Emotions are as normal as breathing, but dealing with them in productive and professional ways can be tricky. Suppressing emotions is never the way to go, that inevitably leads to resentment and possible outbursts down the road.
When strong or negative emotions flare it is wise to take some time to process them before responding. Flaring emotions are temporary. Give yourself time to work through them internally before responding to a work situation. When you’ve given yourself space to process your emotions and examine what caused them in the first place, your response will be more rational, measured, and ultimately more productive.
At Big Sea, our core values encourage EQ
Open & Honest, Always
This is an easy concept to understand, but very difficult to execute. Being open and honest also means being vulnerable and having a lot of trust in each other. Our society as a whole encourages avoiding interactions that might lead to unpleasant feelings or friction. It takes a surprising amount of work to live open and honestly, always.
This concept has so many different applications — on one hand, it is about showing ownership for the work that we do for our clients, but there is also the personal application of owning our actions and their consequences. We are committed to owning the way we speak to and treat each other as teammates.
It’s all Personal
We pour ourselves into our work and it is all personal; which includes the good and the bad. One guideline we use in our office culture is to ‘assume good intent’ when interacting with each other. This helps unify us in positivity while working towards the same outcome.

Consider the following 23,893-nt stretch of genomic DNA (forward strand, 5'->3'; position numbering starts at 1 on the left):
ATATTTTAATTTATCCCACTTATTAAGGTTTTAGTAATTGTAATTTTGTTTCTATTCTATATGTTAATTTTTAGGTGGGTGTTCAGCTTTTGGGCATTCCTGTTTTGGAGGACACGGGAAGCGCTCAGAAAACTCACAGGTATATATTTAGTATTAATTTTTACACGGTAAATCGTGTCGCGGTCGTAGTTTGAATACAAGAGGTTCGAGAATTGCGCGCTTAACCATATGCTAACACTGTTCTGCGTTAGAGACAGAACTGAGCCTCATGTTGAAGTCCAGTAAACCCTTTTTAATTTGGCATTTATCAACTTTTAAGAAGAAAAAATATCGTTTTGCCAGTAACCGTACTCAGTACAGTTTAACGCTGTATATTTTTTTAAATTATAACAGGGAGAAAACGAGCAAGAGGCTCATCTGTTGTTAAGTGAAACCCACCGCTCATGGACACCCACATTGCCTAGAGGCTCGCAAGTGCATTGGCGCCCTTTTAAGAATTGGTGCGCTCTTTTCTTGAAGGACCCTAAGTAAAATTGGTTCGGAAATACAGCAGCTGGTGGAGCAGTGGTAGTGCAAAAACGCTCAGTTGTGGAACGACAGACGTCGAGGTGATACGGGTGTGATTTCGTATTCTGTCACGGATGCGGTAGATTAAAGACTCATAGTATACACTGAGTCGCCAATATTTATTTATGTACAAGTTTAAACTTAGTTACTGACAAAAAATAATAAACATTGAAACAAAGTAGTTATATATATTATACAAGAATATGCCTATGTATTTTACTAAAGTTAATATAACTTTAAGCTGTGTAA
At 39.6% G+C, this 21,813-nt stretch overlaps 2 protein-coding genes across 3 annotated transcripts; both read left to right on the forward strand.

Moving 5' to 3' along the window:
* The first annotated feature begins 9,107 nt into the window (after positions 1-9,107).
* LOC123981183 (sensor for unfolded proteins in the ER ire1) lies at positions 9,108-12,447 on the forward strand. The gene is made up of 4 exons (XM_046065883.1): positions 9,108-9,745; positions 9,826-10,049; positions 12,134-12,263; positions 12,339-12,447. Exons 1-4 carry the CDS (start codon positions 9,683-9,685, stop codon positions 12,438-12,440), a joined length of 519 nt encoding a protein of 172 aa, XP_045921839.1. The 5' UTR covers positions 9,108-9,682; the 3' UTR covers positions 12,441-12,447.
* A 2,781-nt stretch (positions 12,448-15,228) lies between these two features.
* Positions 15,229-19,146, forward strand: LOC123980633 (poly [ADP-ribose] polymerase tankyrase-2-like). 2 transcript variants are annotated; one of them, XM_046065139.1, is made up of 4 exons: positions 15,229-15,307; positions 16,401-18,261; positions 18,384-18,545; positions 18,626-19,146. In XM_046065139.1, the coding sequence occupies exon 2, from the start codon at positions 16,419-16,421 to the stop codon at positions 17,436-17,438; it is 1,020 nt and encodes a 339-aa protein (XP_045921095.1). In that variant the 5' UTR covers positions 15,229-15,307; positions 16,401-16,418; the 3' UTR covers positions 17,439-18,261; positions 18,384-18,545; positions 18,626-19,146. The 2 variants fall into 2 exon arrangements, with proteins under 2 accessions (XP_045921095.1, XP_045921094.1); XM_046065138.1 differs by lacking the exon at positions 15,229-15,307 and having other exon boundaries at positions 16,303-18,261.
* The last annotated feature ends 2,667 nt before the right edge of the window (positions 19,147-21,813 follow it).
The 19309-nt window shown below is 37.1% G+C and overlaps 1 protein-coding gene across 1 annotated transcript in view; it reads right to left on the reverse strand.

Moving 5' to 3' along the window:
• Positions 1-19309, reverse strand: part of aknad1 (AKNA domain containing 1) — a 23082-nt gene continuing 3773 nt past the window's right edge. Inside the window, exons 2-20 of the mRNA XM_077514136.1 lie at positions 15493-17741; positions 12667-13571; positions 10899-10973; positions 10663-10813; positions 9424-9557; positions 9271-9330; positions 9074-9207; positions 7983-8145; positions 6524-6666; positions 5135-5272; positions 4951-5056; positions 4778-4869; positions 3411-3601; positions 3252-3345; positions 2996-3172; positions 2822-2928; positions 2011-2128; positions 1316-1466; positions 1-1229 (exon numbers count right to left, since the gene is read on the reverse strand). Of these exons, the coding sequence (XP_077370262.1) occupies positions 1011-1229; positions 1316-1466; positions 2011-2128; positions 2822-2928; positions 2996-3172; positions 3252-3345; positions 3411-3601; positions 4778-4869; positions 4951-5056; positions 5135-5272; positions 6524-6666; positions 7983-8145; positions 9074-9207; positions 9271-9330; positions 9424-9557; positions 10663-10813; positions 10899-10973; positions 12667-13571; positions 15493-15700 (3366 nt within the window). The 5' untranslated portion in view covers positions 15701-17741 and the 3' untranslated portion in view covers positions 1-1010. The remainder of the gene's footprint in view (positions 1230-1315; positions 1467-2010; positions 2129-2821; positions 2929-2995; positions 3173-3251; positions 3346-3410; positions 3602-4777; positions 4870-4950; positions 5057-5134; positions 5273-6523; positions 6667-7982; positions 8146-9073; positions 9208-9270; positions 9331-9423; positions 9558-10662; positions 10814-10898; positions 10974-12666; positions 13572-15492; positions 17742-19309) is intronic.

EQ can make you a better marketer
Are you a marketer? If so, EQ can make you better at your job in a major way. Inbound marketing is all about connecting with your customers and their needs, so you can put the right content in front of them at the right time. It’s about solving problems and anticipating needs. All of these efforts require a high level of emotional intelligence. Practice your EQ skills not only in how you interact with your colleagues, but how you empathize with and respond to your prospects and your current clients.
Listen to your customers with EQ in mind. When you identify pain points, consider how your marketing materials and content can provide comfort and clarity. When you make someone feel better about something in their life, you’ve created a real connection. That’s meaningful marketing.
Ready to be an emotional intelligence rockstar?
Take your time and go easy on yourself. Having a high EQ takes a lot of self-work and reflection and patience. It is something that we all develop over years and years. It never stops being a process. (As much as all of us would like to level up and get our black belt in being an awesome human.) The reward — more meaningful relationships and stronger teamwork — is well worth the effort it takes to continually improve.
Want to work with a team that values emotional intelligence? Drop us a line and we’ll hop on the phone for a free discovery call.